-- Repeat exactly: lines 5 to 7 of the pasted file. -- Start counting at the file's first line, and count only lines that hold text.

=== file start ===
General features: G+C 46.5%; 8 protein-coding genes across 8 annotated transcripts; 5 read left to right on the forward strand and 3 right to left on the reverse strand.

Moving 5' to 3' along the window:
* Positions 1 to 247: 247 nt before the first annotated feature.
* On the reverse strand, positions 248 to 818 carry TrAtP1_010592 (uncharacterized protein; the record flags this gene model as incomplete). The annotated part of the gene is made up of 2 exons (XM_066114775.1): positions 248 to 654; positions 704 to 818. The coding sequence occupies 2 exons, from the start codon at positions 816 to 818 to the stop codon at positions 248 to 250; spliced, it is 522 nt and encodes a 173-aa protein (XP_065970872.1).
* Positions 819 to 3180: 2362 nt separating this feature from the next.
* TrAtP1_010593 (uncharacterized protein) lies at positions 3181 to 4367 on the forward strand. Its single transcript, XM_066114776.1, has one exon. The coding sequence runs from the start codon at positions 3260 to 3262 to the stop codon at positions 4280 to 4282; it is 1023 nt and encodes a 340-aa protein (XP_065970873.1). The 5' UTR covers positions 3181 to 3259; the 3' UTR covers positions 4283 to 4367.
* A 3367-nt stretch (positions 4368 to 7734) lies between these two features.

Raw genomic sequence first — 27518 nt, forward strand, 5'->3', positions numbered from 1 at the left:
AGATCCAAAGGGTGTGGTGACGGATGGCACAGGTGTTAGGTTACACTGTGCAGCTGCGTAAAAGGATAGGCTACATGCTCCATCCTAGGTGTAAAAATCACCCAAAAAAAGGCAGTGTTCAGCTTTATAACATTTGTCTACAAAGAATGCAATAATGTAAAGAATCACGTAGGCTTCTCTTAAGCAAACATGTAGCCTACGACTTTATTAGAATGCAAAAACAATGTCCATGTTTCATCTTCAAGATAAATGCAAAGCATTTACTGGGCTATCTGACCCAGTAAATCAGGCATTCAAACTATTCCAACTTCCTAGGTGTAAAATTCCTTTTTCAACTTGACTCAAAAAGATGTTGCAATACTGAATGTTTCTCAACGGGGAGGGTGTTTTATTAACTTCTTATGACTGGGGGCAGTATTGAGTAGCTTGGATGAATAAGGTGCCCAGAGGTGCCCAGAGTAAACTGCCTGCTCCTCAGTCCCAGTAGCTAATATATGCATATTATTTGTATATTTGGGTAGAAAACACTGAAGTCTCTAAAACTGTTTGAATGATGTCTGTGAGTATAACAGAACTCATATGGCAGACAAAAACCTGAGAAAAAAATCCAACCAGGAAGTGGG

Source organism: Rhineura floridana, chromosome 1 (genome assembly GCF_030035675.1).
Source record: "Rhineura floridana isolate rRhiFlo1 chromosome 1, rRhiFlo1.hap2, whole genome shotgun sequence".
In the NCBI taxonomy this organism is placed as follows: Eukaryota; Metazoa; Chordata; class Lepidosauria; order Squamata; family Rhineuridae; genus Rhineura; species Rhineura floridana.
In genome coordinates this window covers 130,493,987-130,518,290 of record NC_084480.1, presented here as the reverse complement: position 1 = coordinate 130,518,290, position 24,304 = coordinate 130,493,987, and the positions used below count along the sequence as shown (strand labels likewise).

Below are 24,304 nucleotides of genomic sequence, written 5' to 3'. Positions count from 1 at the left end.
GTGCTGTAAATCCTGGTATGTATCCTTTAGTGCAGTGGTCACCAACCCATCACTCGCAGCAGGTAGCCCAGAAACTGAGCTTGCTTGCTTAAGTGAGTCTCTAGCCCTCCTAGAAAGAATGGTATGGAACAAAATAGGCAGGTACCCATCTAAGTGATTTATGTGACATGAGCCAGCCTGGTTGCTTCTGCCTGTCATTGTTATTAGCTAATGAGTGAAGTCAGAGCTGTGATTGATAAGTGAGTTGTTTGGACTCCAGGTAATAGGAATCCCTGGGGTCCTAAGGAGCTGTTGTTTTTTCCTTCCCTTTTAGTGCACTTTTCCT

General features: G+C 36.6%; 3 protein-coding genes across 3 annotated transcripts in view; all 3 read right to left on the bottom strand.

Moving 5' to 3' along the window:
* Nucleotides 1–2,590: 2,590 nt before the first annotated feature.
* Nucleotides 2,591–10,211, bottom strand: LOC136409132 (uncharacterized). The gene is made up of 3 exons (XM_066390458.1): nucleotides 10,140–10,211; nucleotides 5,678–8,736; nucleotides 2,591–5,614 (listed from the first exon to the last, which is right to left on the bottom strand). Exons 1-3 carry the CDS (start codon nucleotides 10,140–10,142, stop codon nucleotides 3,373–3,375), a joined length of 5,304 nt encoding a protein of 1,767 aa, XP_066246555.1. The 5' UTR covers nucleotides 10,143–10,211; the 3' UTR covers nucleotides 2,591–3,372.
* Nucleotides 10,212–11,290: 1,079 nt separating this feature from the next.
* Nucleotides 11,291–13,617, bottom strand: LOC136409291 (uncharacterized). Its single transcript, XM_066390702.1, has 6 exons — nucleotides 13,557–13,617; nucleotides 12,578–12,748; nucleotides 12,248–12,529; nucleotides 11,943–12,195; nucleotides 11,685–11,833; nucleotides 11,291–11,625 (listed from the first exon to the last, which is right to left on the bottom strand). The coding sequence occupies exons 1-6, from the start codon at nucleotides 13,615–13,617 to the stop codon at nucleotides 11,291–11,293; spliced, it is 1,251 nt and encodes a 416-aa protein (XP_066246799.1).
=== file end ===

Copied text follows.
* Positions 819 to 3180: 2362 nt separating this feature from the next.
* TrAtP1_010593 (uncharacterized protein) lies at positions 3181 to 4367 on the forward strand. Its single transcript, XM_066114776.1, has one exon. The coding sequence runs from the start codon at positions 3260 to 3262 to the stop codon at positions 4280 to 4282; it is 1023 nt and encodes a 340-aa protein (XP_065970873.1). The 5' UTR covers positions 3181 to 3259; the 3' UTR covers positions 4283 to 4367.
* A 3367-nt stretch (positions 4368 to 7734) lies between these two features.